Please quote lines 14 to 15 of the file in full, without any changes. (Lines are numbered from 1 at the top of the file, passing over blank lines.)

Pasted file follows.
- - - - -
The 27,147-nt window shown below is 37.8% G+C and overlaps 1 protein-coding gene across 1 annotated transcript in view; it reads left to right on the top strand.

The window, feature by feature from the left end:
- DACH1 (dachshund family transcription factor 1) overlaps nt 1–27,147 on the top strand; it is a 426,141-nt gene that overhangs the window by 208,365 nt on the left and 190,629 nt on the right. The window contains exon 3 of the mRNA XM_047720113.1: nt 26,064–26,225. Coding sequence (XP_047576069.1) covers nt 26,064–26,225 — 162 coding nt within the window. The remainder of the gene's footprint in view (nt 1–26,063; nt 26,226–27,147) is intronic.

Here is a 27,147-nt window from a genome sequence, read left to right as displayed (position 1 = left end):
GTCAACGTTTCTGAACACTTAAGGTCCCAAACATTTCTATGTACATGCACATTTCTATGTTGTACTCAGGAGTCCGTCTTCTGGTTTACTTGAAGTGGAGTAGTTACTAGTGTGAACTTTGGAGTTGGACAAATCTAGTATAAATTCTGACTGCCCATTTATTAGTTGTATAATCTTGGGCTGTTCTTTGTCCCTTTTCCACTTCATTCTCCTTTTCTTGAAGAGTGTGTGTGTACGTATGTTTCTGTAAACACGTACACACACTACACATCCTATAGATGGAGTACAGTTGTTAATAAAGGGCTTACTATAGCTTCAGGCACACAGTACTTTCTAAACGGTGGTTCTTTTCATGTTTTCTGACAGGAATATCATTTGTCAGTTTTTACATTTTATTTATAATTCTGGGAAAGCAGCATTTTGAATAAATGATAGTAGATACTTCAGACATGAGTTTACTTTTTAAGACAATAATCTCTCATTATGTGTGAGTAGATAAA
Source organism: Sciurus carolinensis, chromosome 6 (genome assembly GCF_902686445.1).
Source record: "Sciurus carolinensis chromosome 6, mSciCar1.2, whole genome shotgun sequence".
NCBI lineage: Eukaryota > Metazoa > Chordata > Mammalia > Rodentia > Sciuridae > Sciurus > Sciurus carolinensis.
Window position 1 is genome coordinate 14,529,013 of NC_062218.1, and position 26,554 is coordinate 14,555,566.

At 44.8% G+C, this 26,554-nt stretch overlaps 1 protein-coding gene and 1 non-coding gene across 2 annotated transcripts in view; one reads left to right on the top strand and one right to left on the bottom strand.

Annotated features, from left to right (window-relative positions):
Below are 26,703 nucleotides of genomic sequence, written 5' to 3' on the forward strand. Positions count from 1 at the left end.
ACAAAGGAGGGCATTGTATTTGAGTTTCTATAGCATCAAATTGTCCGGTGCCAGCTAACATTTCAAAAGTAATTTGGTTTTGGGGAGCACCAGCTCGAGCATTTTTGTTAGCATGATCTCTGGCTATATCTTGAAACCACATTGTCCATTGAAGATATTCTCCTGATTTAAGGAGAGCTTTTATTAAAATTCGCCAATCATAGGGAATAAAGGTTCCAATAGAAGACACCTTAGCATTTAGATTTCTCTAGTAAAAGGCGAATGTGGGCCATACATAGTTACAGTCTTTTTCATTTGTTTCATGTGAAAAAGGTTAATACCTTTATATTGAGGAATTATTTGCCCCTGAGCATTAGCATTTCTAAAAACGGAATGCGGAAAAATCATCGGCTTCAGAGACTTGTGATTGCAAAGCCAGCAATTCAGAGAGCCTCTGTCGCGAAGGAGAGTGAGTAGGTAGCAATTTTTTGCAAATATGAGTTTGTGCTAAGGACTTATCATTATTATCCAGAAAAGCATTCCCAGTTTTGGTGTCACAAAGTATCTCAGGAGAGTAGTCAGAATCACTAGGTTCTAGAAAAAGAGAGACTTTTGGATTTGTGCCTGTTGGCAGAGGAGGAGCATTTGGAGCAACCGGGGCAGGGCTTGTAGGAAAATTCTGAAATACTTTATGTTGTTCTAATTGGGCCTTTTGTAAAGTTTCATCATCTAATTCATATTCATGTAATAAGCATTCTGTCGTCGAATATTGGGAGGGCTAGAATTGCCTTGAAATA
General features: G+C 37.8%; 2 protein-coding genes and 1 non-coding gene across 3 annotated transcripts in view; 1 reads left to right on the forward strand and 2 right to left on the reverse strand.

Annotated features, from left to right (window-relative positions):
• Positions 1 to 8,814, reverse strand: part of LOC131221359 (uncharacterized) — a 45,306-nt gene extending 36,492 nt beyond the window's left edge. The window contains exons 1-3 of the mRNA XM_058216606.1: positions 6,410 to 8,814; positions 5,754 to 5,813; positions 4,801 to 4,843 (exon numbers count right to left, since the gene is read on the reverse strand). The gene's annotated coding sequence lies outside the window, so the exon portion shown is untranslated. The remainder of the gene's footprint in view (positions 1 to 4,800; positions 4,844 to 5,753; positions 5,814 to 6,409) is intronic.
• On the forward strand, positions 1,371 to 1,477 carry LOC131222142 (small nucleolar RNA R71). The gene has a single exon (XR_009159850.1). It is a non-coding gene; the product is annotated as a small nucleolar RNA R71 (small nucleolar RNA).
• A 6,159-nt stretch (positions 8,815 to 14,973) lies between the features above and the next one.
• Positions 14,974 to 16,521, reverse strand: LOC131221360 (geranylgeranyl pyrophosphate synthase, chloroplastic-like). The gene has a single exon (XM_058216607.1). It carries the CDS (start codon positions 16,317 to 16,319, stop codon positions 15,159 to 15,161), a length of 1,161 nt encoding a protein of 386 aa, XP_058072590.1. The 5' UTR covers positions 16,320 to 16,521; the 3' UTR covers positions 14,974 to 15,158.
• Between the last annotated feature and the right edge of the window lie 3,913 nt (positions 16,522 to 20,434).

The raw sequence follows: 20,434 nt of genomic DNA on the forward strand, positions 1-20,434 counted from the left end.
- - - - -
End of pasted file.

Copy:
General features: G+C 37.8%; 2 protein-coding genes and 1 non-coding gene across 3 annotated transcripts in view; 1 reads left to right on the forward strand and 2 right to left on the reverse strand.

Annotated features, from left to right (window-relative positions):